Stam: We write the music we like and of course we’re influenced by melodic thrash and death metal bands. We mix a lot of styles to the Disquiet sound, which is always melodic and rhythmic. Every song includes a solo, so that’s also a selling point so to say. With the vocals we go from grunts to clean vocals and everything in between. We try to avoid dull moments in our music when we’re in the whole songwriting process.
Dead Rhetoric: What are your thoughts on the Dutch metal scene currently? Do you have any particular favorites as far as bands, live venues, festivals, or media outlets that you would like to inform our readers about?
Stam: The Netherlands are famous for the female fronted scene (Epica, Delain, Within Temptation) but we feel more associated with Dutch bands like Textures, God Dethroned, Gorefest (R.I.P.) and upcoming names like Spartan, Variscythe, Undawn, From Earth, Seita, Ichaos, For I Am King, Apophys and more. There is a lot of talent in The Netherlands but a lack of support by the Dutch government to invest more in culture. So the venues cannot take too many risks to book new bands and the audience has too many choices. You can see a big international metal act every week at less than a one-hour drive from your house. That makes it difficult to survive and a lot of talented bands quit the last few years for this reason.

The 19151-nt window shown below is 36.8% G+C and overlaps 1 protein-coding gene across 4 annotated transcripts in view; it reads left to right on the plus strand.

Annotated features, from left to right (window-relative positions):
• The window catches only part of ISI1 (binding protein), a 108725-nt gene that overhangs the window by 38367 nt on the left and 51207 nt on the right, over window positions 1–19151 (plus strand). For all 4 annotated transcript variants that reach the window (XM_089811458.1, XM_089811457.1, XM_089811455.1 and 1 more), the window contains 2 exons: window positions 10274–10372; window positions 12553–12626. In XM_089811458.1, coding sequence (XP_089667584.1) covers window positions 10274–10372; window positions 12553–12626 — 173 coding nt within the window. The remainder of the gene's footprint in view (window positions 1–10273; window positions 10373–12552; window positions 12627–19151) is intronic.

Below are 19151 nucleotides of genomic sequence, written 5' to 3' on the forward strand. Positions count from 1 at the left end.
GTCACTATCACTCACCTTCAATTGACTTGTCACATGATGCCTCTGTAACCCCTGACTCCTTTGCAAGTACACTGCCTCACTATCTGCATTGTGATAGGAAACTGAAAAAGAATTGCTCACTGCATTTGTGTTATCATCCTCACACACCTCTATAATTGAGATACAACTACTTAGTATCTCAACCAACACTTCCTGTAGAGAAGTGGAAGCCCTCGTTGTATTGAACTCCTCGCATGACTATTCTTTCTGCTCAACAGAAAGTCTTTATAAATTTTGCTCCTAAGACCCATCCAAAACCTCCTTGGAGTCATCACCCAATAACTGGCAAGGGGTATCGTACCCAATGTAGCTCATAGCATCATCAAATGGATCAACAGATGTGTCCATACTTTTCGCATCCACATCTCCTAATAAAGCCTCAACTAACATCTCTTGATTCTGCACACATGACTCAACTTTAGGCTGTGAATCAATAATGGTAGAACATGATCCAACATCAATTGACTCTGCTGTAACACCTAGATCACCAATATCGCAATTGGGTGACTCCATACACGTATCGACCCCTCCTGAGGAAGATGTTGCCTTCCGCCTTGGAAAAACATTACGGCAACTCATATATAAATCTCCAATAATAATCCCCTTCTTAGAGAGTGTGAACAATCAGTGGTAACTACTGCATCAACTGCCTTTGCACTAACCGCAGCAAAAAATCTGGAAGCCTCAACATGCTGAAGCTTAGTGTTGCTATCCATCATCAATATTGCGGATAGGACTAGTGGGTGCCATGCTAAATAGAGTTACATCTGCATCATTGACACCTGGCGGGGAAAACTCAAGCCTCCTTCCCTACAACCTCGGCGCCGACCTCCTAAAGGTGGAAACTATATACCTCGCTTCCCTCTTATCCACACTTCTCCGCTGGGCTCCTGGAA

Dead Rhetoric: You’ve had the opportunity to play on many European metal festivals as well as do shows in South America – how were these shows in your eyes and what do you feel Disquiet offers in a live environment compared to your studio records? Do you get the chance to hang out and meet some of your metal heroes and network as well?
Stam: These experiences were amazing! It’s no daily routine to play with bands like Arch Enemy and Annihilator and have a chat with them one minute before they get on stage. The international shows are the ones you’ll never forget. So we always try to do our very best and play as well as possible.
Dead Rhetoric: What are your thoughts on instant communication and social media for the band and how you view this on a personal basis? Is it a double edge sword in a sense because fans want to be in touch consistently with easier access to musicians, while some of the mystery when it comes to bands, activities, and releases are now gone?
Stam: You have two sides. One side is the fact that you have easier access to your fans but the other side is that every band has that same access. There is simply too much choice. When I started listening to metal in the 90’s , you had to focus on the big media like MTV’s Headbangers Ball, Wet & Wild (TMF) and you had to read magazines like Aardschok and Metal Hammer. That was it and only quality made it to these media outlets. Nowadays there are too many sites, bands, video clips, blogs etc. etc. That makes it difficult to stand out.